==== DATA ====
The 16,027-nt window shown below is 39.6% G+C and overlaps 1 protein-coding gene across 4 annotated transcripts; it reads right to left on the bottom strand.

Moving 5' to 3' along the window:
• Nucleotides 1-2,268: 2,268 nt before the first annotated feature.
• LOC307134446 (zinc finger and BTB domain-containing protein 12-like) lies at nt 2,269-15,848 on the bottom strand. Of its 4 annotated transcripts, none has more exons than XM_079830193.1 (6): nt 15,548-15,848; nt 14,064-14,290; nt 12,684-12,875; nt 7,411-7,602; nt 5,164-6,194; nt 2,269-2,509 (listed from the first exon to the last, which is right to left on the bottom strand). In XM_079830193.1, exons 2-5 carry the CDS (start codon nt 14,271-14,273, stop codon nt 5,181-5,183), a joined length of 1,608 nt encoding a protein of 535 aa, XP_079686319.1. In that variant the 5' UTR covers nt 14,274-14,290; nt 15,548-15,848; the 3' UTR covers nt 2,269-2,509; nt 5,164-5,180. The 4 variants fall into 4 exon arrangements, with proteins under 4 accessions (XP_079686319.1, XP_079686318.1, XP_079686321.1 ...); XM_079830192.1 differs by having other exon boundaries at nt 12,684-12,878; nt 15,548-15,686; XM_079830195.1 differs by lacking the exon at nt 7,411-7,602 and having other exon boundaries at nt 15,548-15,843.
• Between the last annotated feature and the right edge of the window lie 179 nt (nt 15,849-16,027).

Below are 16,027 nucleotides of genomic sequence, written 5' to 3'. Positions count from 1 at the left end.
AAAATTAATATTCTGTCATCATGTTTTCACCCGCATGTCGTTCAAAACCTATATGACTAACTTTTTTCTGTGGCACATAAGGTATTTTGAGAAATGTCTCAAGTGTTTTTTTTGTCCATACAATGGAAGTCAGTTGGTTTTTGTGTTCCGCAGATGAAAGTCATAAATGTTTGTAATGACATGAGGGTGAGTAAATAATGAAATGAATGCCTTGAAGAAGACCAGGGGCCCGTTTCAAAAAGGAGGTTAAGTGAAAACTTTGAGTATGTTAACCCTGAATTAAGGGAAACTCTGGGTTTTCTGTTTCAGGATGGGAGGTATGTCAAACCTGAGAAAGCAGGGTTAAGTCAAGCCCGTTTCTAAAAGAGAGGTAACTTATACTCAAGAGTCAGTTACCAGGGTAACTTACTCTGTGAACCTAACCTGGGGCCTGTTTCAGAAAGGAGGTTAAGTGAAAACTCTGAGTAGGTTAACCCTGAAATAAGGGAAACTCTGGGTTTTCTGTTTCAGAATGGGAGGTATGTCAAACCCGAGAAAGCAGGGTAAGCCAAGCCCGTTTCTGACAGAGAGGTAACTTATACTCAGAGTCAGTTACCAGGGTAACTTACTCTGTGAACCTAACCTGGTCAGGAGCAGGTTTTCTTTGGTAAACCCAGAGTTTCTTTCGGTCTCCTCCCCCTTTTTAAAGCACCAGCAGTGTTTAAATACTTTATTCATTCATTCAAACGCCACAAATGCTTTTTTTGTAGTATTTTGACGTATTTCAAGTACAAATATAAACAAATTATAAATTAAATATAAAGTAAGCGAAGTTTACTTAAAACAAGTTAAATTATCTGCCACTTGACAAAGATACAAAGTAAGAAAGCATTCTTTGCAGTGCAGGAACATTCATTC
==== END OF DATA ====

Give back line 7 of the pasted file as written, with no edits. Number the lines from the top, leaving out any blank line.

AAAATTAATATTCTGTCATCATGTTTTCACCCGCATGTCGTTCAAAACCTATATGACTAACTTTTTTCTGTGGCACATAAGGTATTTTGAGAAATGTCTCAAGTGTTTTTTTTGTCCATACAATGGAAGTCAGTTGGTTTTTGTGTTCCGCAGATGAAAGTCATAAATGTTTGTAATGACATGAGGGTGAGTAAATAATGAAATGAATGCCTTGAAGAAGACCAGGGGCCCGTTTCAAAAAGGAGGTTAAGTGAAAACTTTGAGTATGTTAACCCTGAATTAAGGGAAACTCTGGGTTTTCTGTTTCAGGATGGGAGGTATGTCAAACCTGAGAAAGCAGGGTTAAGTCAAGCCCGTTTCTAAAAGAGAGGTAACTTATACTCAAGAGTCAGTTACCAGGGTAACTTACTCTGTGAACCTAACCTGGGGCCTGTTTCAGAAAGGAGGTTAAGTGAAAACTCTGAGTAGGTTAACCCTGAAATAAGGGAAACTCTGGGTTTTCTGTTTCAGAATGGGAGGTATGTCAAACCCGAGAAAGCAGGGTAAGCCAAGCCCGTTTCTGACAGAGAGGTAACTTATACTCAGAGTCAGTTACCAGGGTAACTTACTCTGTGAACCTAACCTGGTCAGGAGCAGGTTTTCTTTGGTAAACCCAGAGTTTCTTTCGGTCTCCTCCCCCTTTTTAAAGCACCAGCAGTGTTTAAATACTTTATTCATTCATTCAAACGCCACAAATGCTTTTTTTGTAGTATTTTGACGTATTTCAAGTACAAATATAAACAAATTATAAATTAAATATAAAGTAAGCGAAGTTTACTTAAAACAAGTTAAATTATCTGCCACTTGACAAAGATACAAAGTAAGAAAGCATTCTTTGCAGTGCAGGAACATTCATTC